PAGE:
On the dimensions of writing

Since the beginning of this year, I have written a post every day, following the same process. I have a large notebook, and write a full page by hand. Then I type it into wordpress, editing as I go, publish, and circulate.

Speed is of the essence. Drafting takes about ten minutes, the whole process no more than thirty, short enough that the task allows regular commitment. Over time, posts accumulate, the notebook fills in, and patterns emerge, pet themes, structures and recurring concepts. I can hear myself think.

I enjoy the process of handwriting. Not only the sensual physicality of it. There is an irreversible quality to tracing lines over paper. I can strike, I can blot, but I can’t undo. Digital word processing is more elusive. On the page, I can feel the balance of the piece better, I am halfway through now, the end is in sight, I have to pivot.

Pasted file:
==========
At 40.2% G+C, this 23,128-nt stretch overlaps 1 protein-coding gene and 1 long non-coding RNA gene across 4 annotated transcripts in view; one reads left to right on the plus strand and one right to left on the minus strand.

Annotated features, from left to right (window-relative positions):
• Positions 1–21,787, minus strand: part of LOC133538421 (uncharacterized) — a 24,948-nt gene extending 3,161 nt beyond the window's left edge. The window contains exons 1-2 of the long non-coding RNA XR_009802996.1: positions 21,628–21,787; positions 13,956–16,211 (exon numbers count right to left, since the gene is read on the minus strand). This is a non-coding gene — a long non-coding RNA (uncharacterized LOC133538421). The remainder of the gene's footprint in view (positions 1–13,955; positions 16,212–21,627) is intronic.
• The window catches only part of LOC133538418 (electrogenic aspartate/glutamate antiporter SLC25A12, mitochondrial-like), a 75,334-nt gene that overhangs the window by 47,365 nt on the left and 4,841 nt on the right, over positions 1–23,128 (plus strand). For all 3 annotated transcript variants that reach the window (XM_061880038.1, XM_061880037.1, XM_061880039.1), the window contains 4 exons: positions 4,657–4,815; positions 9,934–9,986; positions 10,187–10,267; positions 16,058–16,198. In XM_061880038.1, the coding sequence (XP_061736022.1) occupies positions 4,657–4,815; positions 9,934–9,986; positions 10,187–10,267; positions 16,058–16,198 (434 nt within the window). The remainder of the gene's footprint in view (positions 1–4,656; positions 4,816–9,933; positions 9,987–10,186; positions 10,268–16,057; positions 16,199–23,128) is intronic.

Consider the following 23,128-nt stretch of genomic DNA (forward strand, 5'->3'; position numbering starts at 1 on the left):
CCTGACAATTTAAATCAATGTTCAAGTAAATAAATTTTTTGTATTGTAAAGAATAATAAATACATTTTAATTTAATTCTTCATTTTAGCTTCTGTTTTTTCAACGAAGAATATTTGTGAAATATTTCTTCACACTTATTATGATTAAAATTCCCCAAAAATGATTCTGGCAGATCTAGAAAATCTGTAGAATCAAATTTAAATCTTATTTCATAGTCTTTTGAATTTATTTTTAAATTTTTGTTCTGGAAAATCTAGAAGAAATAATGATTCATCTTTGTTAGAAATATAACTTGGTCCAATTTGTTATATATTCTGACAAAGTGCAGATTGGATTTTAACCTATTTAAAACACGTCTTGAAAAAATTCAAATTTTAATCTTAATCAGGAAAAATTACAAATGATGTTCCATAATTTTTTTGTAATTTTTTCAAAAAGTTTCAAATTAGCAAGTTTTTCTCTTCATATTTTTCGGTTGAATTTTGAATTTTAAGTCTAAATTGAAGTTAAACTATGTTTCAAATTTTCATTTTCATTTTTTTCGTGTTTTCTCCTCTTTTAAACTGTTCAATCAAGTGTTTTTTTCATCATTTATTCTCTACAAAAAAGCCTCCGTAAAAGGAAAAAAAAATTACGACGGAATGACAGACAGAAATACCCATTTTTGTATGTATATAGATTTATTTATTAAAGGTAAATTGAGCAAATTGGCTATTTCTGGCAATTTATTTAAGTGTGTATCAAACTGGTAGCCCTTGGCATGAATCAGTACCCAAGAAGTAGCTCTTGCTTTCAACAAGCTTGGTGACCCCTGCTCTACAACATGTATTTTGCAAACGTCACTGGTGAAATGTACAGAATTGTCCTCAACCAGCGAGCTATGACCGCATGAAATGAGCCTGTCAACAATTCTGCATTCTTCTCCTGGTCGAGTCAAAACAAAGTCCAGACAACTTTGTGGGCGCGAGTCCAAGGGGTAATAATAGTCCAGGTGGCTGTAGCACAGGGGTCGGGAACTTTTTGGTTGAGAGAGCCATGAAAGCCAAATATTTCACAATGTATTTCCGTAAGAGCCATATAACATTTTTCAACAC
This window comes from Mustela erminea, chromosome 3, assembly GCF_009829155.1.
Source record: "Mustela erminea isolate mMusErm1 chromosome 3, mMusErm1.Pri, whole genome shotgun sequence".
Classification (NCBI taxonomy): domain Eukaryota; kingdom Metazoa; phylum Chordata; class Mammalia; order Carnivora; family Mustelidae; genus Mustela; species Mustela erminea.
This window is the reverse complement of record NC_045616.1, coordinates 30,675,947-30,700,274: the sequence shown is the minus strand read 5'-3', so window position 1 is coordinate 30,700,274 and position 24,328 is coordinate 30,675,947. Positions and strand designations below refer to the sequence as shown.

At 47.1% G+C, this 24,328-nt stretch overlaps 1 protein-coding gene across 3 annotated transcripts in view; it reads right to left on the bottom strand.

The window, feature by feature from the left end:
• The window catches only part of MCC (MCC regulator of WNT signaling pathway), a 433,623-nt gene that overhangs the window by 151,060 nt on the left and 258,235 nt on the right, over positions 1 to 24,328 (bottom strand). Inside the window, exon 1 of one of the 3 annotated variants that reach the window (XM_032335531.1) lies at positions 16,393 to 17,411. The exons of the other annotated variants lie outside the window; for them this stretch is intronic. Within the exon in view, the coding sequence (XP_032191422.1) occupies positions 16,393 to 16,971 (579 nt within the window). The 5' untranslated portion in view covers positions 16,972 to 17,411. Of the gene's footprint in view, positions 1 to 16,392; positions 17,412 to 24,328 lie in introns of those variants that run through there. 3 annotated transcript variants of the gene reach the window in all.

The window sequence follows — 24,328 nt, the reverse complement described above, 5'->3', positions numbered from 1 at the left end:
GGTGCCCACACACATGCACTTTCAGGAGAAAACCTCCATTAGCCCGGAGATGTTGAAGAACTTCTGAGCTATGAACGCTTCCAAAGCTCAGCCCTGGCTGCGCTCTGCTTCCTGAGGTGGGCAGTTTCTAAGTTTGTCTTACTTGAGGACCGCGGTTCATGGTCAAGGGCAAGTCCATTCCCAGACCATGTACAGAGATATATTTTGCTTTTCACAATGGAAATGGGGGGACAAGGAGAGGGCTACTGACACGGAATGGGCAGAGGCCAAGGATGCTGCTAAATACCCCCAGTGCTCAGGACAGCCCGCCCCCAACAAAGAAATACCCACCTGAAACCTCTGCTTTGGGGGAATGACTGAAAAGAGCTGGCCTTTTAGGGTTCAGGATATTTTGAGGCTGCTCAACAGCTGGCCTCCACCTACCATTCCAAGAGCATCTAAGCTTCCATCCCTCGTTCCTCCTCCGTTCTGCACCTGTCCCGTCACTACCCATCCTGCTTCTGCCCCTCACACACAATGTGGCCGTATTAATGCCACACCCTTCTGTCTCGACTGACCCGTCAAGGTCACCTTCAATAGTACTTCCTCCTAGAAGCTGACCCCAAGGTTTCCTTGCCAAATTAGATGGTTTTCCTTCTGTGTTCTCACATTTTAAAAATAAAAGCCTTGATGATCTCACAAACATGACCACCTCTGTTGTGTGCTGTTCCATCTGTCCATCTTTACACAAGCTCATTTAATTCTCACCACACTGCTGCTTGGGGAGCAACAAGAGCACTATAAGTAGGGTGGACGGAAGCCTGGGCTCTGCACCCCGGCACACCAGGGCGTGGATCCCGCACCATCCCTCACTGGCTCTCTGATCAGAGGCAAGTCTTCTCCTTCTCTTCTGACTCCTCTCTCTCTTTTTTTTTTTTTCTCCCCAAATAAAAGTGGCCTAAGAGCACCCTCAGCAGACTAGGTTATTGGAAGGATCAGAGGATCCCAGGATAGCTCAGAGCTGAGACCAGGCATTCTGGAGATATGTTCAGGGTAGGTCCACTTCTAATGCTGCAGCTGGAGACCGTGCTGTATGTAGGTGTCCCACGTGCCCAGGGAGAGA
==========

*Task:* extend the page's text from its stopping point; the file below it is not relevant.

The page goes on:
In about ten minutes, over one page, I write about 250 words. If I rushed, I could probably double the rate. From a reader’s perspective, there is a tight connection between time and word count – a longer piece will take longer to read. For a writer, this is a very loose relationship. With practice, sketches become faster, sharper. Until suddenly, the flow stops on a word, or the closure of a paragraph. Minutes pass, nothing grows.

The words we write have a mysterious dimension. On the page, in front of me, they exist as a physical thing, a trace of ink over paper. If I close the notebook, they disappear. Their thin-as-thin third dimension vanishes. As I go back through my past notes, reading them in turn, they flatten. My segmented, daily pages become one continuous meditation, unidimensional.